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Anxiety comes in two varieties. When you are dealing with an emergency situation, that feeling that you get is called common anxiety. And then there’s the kind of anxiety that isn’t really linked to any one worry or event. They feel the anxiety frequently, regardless of what you happen to be doing or thinking about. It’s just there in the background all through the day. This second form is typically the type of anxiety that’s less of a neuro-typical reaction and more of a mental health concern.

Regrettably, both types of anxiety are pretty terrible for the human body. It can be particularly harmful if you experience prolonged or chronic anxiety. Your alert status is heightened by all of the chemicals that are released during times of anxiety. For short durations, when you genuinely need them, these chemicals are a positive thing but they can be harmful if they are produced over longer periods of time. Specific physical symptoms will begin to appear if anxiety can’t be managed and lasts for longer periods of time.

Anxiety Has Distinct Physical Symptoms

Some symptoms of anxiety are:

  • Queasiness
  • Loss of interest and depression
  • Panic attacks, difficulty breathing and raised heart rate
  • Feeling as if you are coming out of your skin
  • Feeling like something terrible is about to happen
  • Bodily discomfort
  • Fatigue

But in some cases, anxiety manifests in unexpected ways. In fact, there are some rather interesting ways that anxiety might actually end up impacting things as seemingly vague as your hearing. For instance, anxiety has been connected with:

  • Tinnitus: Are you aware that stress not only worsens tinnitus but that it can also be responsible for the onset of that ringing. This is called tinnitus (which can itself be caused by many other factors). For some, this might even reveal itself as a feeling that the ears are blocked or clogged.
  • Dizziness: Chronic anxiety can occasionally make you feel dizzy, which is an issue that may also stem from the ears. Do not forget, your sense of balance is controlled by the ears (there are these three tubes inside of your inner ears which are controlling the sense of balance).
  • High Blood Pressure: And a few of the consequences of anxiety are not at all unexpected. In this case, we’re talking about elevated blood pressure. Known medically as hypertension, high blood pressure can have various negative secondary effects on you physically. It is, to make use of a colloquialism, not so great. High blood pressure has also been known to cause hearing loss, dizziness and tinnitus.

Anxiety And Hearing Loss

Because this is a hearing website, we typically tend to give attention to, well, the ears. And how well you hear. So let’s talk a bit about how anxiety impacts your hearing.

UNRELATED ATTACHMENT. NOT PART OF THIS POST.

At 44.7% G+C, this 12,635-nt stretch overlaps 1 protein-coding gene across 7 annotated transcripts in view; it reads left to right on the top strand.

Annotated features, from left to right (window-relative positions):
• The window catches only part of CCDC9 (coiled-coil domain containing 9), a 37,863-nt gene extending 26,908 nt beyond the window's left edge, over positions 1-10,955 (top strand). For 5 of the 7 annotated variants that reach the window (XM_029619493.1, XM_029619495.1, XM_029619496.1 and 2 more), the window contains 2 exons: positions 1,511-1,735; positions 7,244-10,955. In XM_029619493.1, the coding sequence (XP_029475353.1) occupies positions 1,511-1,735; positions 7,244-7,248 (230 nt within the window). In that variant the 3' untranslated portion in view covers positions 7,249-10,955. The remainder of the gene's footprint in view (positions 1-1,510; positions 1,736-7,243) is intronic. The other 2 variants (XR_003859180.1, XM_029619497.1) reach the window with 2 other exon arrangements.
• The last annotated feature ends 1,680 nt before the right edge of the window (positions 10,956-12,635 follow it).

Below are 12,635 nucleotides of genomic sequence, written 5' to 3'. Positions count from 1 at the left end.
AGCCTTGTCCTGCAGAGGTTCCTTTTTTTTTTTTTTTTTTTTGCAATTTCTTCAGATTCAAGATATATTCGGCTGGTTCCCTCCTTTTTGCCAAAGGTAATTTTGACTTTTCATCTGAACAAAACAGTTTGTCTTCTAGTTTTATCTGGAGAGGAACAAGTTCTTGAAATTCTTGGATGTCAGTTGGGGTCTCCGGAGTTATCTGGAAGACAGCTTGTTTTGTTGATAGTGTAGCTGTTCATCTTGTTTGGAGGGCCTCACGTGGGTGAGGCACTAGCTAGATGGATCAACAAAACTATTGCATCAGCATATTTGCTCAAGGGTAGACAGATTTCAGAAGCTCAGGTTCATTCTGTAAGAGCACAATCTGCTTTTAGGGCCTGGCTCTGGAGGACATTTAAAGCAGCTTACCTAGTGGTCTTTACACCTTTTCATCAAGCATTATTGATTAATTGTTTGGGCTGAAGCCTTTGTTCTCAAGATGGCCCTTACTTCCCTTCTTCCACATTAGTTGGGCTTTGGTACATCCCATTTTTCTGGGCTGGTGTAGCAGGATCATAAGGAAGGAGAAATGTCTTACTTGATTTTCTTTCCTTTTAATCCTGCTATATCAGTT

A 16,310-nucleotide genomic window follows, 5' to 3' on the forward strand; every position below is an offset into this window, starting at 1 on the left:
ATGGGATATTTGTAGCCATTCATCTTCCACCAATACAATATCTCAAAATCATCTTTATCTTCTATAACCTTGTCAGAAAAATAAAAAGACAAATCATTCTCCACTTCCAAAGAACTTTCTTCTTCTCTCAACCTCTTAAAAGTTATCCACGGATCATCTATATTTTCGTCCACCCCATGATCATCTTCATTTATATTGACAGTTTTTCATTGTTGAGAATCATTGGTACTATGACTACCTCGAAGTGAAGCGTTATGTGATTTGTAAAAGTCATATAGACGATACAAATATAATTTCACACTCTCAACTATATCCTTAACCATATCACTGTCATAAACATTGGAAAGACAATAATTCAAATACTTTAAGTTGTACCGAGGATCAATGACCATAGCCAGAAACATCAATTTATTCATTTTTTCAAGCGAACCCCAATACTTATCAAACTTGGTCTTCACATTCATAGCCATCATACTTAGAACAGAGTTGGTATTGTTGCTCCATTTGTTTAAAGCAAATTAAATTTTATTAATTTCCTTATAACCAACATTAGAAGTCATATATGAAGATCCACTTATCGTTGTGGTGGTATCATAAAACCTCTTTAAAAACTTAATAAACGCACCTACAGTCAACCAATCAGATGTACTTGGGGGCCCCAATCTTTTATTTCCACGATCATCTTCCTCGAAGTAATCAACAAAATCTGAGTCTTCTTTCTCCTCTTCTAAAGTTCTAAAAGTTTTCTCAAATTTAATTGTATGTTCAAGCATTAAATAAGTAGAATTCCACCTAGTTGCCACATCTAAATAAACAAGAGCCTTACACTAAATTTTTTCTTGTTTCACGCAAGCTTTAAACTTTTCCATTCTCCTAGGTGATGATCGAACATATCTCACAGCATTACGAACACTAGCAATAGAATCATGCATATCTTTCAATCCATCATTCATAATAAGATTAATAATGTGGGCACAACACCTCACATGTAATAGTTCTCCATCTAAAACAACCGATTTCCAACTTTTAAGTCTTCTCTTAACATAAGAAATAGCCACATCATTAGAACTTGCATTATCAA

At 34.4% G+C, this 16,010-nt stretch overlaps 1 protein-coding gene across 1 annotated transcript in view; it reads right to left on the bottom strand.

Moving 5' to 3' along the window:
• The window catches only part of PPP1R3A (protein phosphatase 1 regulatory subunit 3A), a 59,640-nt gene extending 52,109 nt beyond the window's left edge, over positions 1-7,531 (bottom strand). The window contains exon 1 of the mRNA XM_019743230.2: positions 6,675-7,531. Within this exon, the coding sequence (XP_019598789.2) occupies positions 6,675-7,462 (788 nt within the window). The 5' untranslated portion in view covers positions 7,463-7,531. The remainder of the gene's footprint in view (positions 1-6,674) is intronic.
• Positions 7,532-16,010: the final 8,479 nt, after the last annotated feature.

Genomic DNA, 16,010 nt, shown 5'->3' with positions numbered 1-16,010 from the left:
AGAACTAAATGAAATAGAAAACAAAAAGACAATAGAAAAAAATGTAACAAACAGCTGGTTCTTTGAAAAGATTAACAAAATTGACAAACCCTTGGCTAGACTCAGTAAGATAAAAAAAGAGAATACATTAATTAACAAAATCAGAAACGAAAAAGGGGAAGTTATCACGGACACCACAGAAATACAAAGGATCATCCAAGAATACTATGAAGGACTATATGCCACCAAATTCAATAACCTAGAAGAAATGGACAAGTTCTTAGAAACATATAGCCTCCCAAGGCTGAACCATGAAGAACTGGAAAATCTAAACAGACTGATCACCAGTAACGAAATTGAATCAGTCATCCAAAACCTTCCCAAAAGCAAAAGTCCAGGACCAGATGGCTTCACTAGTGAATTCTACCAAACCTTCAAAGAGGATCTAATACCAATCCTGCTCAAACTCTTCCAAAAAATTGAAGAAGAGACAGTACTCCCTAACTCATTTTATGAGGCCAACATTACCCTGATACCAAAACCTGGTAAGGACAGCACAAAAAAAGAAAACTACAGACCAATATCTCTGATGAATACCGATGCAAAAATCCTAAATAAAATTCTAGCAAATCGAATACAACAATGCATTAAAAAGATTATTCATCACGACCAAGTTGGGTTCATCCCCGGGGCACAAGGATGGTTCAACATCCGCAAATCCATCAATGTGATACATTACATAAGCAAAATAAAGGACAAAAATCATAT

To start with, there’s the solitude. People tend to pull away from social activities when they suffer from hearing loss, tinnitus or balance issues. You might have experienced this with your own relatives. Maybe one of your parents got tired of asking you what you said, or didn’t want to deal with the embarrassment of not comprehending and so they withdrew from conversations. The same is true for balance issues. It could influence your ability to walk or drive, which can be embarrassing to admit to family and friends.

Social isolation is also associated with depression and anxiety for other reasons. When you don’t feel like yourself, you don’t want to be with others. Sadly, one can wind up feeding the other and can become an unhealthy loop. That feeling of solitude can develop quickly and it can result in a host of other, closely associated issues, including cognitive decline. It can be even more difficult to overcome the effects of isolation if you’re dealing with hearing loss and anxiety.

Getting The Correct Treatment

Getting the proper treatment is important especially given how much hearing loss, tinnitus, anxiety and isolation feed each other.

If tinnitus and hearing loss are symptoms you’re struggling with, finding correct treatment for them can also help with your other symptoms. And when it comes to depression and anxiety, interacting with others who can relate can be very helpful. At the very least, treating these symptoms can help with the sense of solitude that might make chronic anxiety more extreme. In order to determine what treatments will be most effective for your situation, talk to your doctor and your hearing specialist. Hearing aids might be the best choice as part of your treatment depending on what your hearing test reveals. And for anxiety, medication and other types of therapy might be necessary. Cognitive-behavioral therapy has also been shown to help control tinnitus.

Here’s to Your Health

We recognize, then, that anxiety can have very real, very severe consequences for your physical health in addition to your mental health.

Isolation and cognitive decline have also been recognized as a repercussion of hearing loss. When you add anxiety to the recipe, it makes for a very challenging situation. Thankfully, we have treatments for both conditions, and obtaining that treatment can make a huge, positive difference. The health affects of anxiety don’t need to be permanent. What anxiety does to your body doesn’t need to last. The sooner you get treatment, the better.

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